“There have been very few studies that attempt to find the cause of any disease by comparing single-cell expression measurements from a patient to those of a healthy control. We wanted to demonstrate that we could make sense of this kind of data and pinpoint a patient’s specific defects in unexplained infertility,” said co-senior author Donald Conrad.
In recent years, machine learning has been proving a valuable tool for identifying new materials with properties optimized for specific applications. Working with large, well-defined data sets, computers learn to perform an analytical task to generate a correct answer and then use the same technique on an unknown data set.
While that approach has guided the development of valuable new materials, they’ve primarily been organic compounds, notes Heather Kulik PhD ’09, an assistant professor of chemical engineering. Kulik focuses instead on inorganic compounds — in particular, those based on transition metals, a family of elements (including iron and copper) that have unique and useful properties. In those compounds — known as transition metal complexes — the metal atom occurs at the center with chemically bound arms, or ligands, made of carbon, hydrogen, nitrogen, or oxygen atoms radiating outward.
Transition metal complexes already play important roles in areas ranging from energy storage to catalysis for manufacturing fine chemicals — for example, for pharmaceuticals. But Kulik thinks that machine learning could further expand their use.
Engineering students at LMU were interested in how a new technology – machine learning – could be used to help detect potholes using camera footage in Los Angeles. It was a fascinating premise. With thousands of potholes, the state of L.A.’s roads are like that of any major city…cracked and pitted.
Using an open-source machine learning platform from Google, LMU’s students were able to train a model (an algorithm + data) to detect road cracks and potholes.
DeepMind, the Google-owned U.K. AI research firm, has published a research letter in the journal Nature in which it discusses the performance of a deep learning model for continuously predicting the future likelihood of a patient developing a life-threatening condition called acute kidney injury (AKI).
The company says its model is able to accurately predict that a patient will develop AKI “within a clinically actionable window” up to 48 hours in advance.
In a blog post trumpeting the research, DeepMind couches it as a breakthrough — saying the paper demonstrates artificial intelligence can predict “one of the leading causes of avoidable patient harm” up to two days before it happens.
What New York doesn’t have is a culture that plucks local talent and pushes it into tech. It lacks an environment that makes opening a business and meeting local standards straightforward and reasonable, and not ruinously expensive. It fails to provide enough affordable housing or uniformly good public schools where members of the startup economy can live and raise their families.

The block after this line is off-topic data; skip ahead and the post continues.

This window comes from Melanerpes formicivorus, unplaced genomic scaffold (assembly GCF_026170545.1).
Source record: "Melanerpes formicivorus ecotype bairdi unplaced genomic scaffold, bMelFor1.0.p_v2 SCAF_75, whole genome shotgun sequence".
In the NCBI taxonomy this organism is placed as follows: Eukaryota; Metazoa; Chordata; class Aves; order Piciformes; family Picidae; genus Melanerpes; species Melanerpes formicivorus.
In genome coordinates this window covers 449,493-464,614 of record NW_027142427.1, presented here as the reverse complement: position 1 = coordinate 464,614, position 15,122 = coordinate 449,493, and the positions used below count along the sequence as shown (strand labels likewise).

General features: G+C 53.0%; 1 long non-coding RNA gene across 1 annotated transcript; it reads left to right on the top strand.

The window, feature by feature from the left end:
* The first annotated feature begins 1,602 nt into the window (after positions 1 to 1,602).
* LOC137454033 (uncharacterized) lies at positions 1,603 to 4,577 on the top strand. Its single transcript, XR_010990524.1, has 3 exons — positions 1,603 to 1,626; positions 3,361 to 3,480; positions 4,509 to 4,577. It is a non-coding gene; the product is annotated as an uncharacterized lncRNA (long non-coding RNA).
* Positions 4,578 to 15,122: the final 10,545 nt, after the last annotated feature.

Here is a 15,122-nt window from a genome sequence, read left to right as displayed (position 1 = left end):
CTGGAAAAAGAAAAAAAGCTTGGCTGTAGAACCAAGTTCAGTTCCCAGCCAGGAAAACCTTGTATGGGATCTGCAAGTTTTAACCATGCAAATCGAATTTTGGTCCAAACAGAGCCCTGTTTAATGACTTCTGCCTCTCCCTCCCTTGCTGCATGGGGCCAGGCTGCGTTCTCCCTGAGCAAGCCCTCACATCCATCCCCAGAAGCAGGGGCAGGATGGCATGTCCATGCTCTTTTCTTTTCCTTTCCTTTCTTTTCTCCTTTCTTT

There are many ways to fix this. The success of Cornell Tech is a start.
Eos; Sid-Ahmed Boukabara, Vladimir Krasnopolsky, Jebb Q. Stewart, Stephen G. Penny, Ross N. Hoffman, and Eric Maddy
Weather forecasting has evolved significantly from the late 1800s, when telegraph and telephone technology first allowed multiple weather stations to share observations and develop a synoptic view of weather systems as they moved across the country. In the late 20th century, satellites enabled another leap forward, providing an “eye in the sky” to monitor Earth system phenomena that include tropical storms evolving into hurricanes. Now, computer models integrate huge volumes of data, producing everything from simulations of long-term climate trends to nowcasts that predict small weather events just a few minutes or hours into the future.
To adapt machine learning to weather-related applications, it is critical to meet certain fundamental needs at multiple spatial and temporal scales for diverse geophysical domains.
And the progress continues: Nowcasting and weather forecasting are on the brink of a major paradigm shift. New approaches are required to enable full Earth system prediction and to make cost-effective use of the dramatic increase in volume, diversity, and capabilities of observations (particularly satellite observations) and environmental products. We predict that machine learning (ML) and other artificial intelligence techniques will have to supplement or supplant major components of operational systems. Fortunately, the fields of satellite remote sensing and numerical weather prediction (NWP) are poised to take advantage of recent years’ rapid advances in ML.
But that’s not the worst thing about the story. The worst thing is that these are leaked data. This study clearly lacks informed consent by the participants. Now I’m sure an IRB (an institutional ethics oversight board) signed off on it. But they shouldn’t have. … The use of stolen data in academic research furthers my conviction that data scientists, like other professions, need a code of ethics. Given the extraordinary power to extract pattern, cross-correlate data, and de-identify individuals, respecting privacy should be paramount.